IBM, the US computer giant, is expected to unveil software that will continuously back up information on the PCs of small and medium-sized firms.
IBM is scaling down some of its software for new markets
In a sign it is serious about winning more business from firms with fewer than 1,000 staff, it has adapted its corporate Tivoli product for them.
Smaller firms are often poorly protected in the event of a computer crash, virus attack or other disaster.
Tivoli will also be able to back up work on laptops from staff on the move.
The IBM Tivoli Continuous Data Protection for Files software will copy data within seconds of it being entered or changed on a PC or a more powerful server computer, IBM said.
Many rival crash recovery products only back up information several times a day.
According to Reuters, the software will be announced on Friday and go on sale on September 16, costing $35 (£19.41) per laptop or desktop PC and $995 per server processor - servers often have two to four processors.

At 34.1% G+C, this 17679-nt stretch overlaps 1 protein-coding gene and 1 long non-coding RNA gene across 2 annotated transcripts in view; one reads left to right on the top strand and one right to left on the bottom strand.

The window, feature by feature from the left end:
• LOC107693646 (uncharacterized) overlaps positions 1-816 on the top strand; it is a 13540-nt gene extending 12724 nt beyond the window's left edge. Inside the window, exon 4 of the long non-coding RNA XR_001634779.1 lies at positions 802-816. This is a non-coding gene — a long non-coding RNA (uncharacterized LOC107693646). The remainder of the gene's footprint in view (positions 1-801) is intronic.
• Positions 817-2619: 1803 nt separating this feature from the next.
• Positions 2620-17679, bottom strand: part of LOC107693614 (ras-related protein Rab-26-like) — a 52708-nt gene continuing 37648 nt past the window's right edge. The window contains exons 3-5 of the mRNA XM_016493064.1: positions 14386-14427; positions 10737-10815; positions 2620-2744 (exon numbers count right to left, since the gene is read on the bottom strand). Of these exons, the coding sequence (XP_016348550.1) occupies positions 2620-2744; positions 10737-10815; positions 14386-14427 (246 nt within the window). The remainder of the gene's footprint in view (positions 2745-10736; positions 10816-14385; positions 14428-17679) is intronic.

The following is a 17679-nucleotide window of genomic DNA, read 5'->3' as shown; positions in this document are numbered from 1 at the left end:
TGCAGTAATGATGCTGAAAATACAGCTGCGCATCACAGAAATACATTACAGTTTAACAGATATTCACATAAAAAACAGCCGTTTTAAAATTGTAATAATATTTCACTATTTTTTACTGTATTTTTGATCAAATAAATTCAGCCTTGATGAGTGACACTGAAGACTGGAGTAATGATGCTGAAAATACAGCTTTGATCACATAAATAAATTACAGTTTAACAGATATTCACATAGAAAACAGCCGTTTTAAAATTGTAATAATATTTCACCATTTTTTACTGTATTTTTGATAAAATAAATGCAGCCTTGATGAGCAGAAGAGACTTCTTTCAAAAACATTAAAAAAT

"The enterprise market is not seeing the high growth rate that we are seeing in the small and medium-sized market," said Dianne Macadam, an industry analyst at US-based DataMobility Group.
"Small and medium-sized businesses are contending with a 'data avalanche', vulnerable to computer viruses or crashes," Ron Riffe, IBM's director of storage software strategy said.
In July, IBM reported a 6.6% gain in second-quarter profits - topping market estimates - but sales dipped 4% to $22.30bn after it sold its personal computer division to China's Lenovo.